Recommendations for Designing Studies for the Validation of Reprocessing Instructions

In FDA, Microbiology, Packaging & Stability by Staci DeMoss

 

With the recent release of the FDA guidance “Reprocessing Medical Devices in Health Care Settings: Validation Methods and Labeling Guidance for Industry and Food and Drug Administration Staff”1, the recent safety alert issued on “the complex design of duodenoscopes. . . causes challenges for cleaning and high-level disinfection [such that] effective cleaning of all areas of the duodenoscope may not be possible”2, and the recent article “FDA advisor panel recommends costly sterilization before reuse amid deadly superbug outbreaks”3, the requirements for validating device reprocessing instructions have become more rigorous for device manufacturers. The following factors are recommended for consideration when designing these reprocessing validation studies:

  1. Test samples provided for reprocessing validations (e.g., sterilization, cleaning, and disinfection) should be exposed to simulated use cycles including soiling, cleaning, and sterilization or disinfection, prior to use. Devices should not be tested as newly manufactured device.
  2. Validation protocols should include a side by side comparison of the Sponsor’s recommended reprocessing procedure and the protocol reprocessing procedure to allow for identification of worst case parameters (e.g., shortest times, lowest dilutions, etc.) selected for testing.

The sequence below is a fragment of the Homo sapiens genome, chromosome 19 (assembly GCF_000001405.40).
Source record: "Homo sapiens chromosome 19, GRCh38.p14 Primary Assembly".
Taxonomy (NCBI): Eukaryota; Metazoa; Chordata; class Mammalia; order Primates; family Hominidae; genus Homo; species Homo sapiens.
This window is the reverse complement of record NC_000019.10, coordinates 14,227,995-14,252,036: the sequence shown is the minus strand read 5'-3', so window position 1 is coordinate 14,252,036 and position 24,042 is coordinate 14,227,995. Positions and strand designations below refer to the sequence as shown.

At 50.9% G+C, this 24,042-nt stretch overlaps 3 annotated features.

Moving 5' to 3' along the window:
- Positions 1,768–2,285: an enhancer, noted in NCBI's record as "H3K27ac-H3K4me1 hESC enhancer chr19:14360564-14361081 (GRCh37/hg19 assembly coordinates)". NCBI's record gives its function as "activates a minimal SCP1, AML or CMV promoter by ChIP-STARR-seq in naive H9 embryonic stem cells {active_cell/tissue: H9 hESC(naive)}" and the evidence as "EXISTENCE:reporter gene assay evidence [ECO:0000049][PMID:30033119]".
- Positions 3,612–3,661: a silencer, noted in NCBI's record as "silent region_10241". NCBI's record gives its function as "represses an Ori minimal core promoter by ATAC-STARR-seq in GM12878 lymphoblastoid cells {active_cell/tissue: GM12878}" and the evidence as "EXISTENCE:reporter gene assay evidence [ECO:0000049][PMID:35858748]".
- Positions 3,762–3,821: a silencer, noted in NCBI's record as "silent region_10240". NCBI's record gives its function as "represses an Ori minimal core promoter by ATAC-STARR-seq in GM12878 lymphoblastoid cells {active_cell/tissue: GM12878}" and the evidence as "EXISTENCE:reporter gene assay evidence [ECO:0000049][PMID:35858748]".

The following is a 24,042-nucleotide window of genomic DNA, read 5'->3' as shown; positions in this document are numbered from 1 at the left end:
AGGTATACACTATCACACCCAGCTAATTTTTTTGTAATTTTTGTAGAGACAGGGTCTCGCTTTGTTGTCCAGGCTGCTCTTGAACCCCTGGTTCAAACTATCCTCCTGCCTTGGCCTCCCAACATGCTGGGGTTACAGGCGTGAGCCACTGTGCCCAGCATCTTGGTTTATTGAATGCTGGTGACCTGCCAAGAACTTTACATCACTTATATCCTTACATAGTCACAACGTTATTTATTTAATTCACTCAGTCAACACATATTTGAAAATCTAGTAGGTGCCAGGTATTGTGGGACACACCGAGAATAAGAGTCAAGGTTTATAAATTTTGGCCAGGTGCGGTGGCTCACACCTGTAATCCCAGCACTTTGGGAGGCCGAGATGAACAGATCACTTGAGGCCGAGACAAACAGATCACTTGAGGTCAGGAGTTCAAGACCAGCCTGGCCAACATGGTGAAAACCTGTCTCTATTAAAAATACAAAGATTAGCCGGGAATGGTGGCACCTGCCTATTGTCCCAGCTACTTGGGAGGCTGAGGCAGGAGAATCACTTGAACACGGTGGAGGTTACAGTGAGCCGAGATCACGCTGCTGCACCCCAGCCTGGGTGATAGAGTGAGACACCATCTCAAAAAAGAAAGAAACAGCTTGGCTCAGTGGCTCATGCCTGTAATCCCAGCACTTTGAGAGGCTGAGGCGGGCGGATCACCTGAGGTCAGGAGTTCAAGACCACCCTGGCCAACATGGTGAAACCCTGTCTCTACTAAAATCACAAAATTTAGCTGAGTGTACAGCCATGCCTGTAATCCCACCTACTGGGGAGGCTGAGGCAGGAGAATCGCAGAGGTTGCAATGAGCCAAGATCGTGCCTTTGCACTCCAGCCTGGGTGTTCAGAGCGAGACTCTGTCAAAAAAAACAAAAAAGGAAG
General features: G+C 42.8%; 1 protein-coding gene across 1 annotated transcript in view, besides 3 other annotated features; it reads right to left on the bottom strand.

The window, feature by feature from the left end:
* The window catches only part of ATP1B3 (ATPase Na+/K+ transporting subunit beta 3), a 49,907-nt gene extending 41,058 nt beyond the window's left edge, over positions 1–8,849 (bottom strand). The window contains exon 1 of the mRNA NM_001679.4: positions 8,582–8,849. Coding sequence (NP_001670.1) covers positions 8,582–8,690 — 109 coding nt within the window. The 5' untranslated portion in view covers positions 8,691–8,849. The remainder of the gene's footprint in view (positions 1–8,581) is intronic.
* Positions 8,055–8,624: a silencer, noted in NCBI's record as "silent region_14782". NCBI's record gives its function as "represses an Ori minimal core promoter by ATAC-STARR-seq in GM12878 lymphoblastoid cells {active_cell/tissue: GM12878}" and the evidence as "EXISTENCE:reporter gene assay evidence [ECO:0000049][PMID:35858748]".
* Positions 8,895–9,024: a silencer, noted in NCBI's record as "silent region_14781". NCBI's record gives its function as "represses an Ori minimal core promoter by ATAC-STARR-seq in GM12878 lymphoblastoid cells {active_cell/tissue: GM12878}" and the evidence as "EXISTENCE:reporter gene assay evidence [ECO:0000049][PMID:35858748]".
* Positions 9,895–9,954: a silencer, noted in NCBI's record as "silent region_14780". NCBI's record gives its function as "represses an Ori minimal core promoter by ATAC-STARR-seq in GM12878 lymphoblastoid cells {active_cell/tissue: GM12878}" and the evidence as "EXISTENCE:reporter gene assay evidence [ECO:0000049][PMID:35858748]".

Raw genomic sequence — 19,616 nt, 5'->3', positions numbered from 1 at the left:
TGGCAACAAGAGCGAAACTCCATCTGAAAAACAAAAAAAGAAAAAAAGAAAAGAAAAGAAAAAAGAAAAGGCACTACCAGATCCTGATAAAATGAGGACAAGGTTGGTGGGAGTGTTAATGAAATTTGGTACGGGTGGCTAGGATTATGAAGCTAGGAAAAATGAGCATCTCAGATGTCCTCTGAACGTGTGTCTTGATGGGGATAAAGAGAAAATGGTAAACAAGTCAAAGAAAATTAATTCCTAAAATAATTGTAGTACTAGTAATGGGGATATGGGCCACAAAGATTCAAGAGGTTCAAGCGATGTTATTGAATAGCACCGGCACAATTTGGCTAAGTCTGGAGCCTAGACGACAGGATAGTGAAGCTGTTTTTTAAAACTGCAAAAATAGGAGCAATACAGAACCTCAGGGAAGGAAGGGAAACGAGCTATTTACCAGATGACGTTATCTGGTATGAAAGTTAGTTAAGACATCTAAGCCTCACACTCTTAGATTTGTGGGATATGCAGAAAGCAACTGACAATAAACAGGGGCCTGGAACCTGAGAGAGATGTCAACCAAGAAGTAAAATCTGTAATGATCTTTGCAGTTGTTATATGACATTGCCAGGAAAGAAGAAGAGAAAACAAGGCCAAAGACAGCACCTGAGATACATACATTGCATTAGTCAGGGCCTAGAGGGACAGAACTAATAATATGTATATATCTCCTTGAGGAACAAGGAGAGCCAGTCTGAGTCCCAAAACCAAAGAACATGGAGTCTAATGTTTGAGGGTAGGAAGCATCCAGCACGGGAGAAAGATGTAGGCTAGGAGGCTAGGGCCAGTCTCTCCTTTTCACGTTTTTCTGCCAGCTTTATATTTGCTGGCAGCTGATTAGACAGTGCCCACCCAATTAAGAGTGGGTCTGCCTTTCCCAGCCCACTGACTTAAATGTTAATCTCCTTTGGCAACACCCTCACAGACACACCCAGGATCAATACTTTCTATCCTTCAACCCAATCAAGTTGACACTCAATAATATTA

3. The artificial test soil selected for cleaning validations shall consider the composition of actual materials exposed to the device during worst case clinical use. In addition, the soil should allow for a least two clinically relevant soil components to be quantified during testing. Note: The FDA does not recommend the use of bacterial spore log reduction testing to determine the effectiveness of the cleaning method.
  4. Cleaning validations should include multiple full use cycles to assess the accumulation of soil on the device over time. Multiple reprocessing cycles, including soiling, cleaning, sterilization or disinfection, should be considered when designing the accumulation cycles.
  5. Rinsing instructions for cleaning and disinfection studies should be validated to ensure that remaining cleaning and disinfection agent residuals are reduced to a non-toxic level and do not interfere with subsequent reprocessing steps. Consideration of the cleaning/disinfecting agent manufacturer’s instructions for rinsing recommendations should be made.
  6. Address reuse life of the device by either including the number of times the device can be reused, based on testing, or providing the user with a mechanism or method to determine whether the device has exceeded its use life.

Next Steps

 


1 Reprocessing Medical Devices in Health Care Settings: Validation Methods and Labeling, Document issued on March 17, 2015, U.S. Department of Health and Human Services, Food and Drug Administration, Center for Devices and Radiological Health, Office of Device Evaluations.

2 Johnson, S. (February 19, 2015). FDA issues endoscope warning following superbug outbreak. Retrieved April 2, 2015, fromhttp://www.modernhealthcare.com/article/20150219/NEWS/302189979.

3 Crotti, N. (May 19, 2015). FDA Panel Deems Duodenoscopes to Be Unsafe. Retrieved May 20, 2015 from http://www.qmed.com/news/fda-panel-deems-duodenoscopes-be-unsafe.

Authors:

Staci DeMoss received a B.S. degree in Chemical Engineering from Iowa State University. Since 2010 she has been at NAMSA and currently works as a Medical Research Scientist in Clinical and Consulting with primary focus on medical device reprocessing validations.